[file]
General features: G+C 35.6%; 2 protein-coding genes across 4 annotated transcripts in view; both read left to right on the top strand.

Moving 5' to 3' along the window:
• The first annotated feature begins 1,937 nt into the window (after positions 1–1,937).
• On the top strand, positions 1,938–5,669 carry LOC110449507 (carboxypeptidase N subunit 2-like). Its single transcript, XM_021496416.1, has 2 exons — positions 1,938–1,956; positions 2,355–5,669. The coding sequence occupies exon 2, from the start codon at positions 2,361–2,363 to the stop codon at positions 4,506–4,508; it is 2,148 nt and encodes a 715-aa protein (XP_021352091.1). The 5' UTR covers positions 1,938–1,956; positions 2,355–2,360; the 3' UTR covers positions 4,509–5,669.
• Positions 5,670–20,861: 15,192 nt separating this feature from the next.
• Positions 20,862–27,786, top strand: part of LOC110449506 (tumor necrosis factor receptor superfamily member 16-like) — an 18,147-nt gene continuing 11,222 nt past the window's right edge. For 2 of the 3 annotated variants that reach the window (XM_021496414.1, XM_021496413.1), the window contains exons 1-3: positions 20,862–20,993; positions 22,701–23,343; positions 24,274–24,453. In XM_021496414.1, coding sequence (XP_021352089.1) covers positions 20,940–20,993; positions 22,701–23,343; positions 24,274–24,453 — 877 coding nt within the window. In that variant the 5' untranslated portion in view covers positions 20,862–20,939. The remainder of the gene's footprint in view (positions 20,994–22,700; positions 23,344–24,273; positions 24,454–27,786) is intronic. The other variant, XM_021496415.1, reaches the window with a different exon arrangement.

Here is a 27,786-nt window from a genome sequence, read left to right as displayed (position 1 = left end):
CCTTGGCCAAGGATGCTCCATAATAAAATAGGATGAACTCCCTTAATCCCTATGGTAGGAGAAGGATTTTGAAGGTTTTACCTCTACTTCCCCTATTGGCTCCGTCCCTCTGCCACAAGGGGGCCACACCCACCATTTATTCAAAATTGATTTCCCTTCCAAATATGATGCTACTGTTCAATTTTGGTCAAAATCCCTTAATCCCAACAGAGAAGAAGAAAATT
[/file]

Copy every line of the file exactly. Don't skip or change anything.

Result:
General features: G+C 35.6%; 2 protein-coding genes across 4 annotated transcripts in view; both read left to right on the top strand.

Moving 5' to 3' along the window:
• The first annotated feature begins 1,937 nt into the window (after positions 1–1,937).
• On the top strand, positions 1,938–5,669 carry LOC110449507 (carboxypeptidase N subunit 2-like). Its single transcript, XM_021496416.1, has 2 exons — positions 1,938–1,956; positions 2,355–5,669. The coding sequence occupies exon 2, from the start codon at positions 2,361–2,363 to the stop codon at positions 4,506–4,508; it is 2,148 nt and encodes a 715-aa protein (XP_021352091.1). The 5' UTR covers positions 1,938–1,956; positions 2,355–2,360; the 3' UTR covers positions 4,509–5,669.
• Positions 5,670–20,861: 15,192 nt separating this feature from the next.
• Positions 20,862–27,786, top strand: part of LOC110449506 (tumor necrosis factor receptor superfamily member 16-like) — an 18,147-nt gene continuing 11,222 nt past the window's right edge. For 2 of the 3 annotated variants that reach the window (XM_021496414.1, XM_021496413.1), the window contains exons 1-3: positions 20,862–20,993; positions 22,701–23,343; positions 24,274–24,453. In XM_021496414.1, coding sequence (XP_021352089.1) covers positions 20,940–20,993; positions 22,701–23,343; positions 24,274–24,453 — 877 coding nt within the window. In that variant the 5' untranslated portion in view covers positions 20,862–20,939. The remainder of the gene's footprint in view (positions 20,994–22,700; positions 23,344–24,273; positions 24,454–27,786) is intronic. The other variant, XM_021496415.1, reaches the window with a different exon arrangement.

Here is a 27,786-nt window from a genome sequence, read left to right as displayed (position 1 = left end):
CCTTGGCCAAGGATGCTCCATAATAAAATAGGATGAACTCCCTTAATCCCTATGGTAGGAGAAGGATTTTGAAGGTTTTACCTCTACTTCCCCTATTGGCTCCGTCCCTCTGCCACAAGGGGGCCACACCCACCATTTATTCAAAATTGATTTCCCTTCCAAATATGATGCTACTGTTCAATTTTGGTCAAAATCCCTTAATCCCAACAGAGAAGAAGAAAATT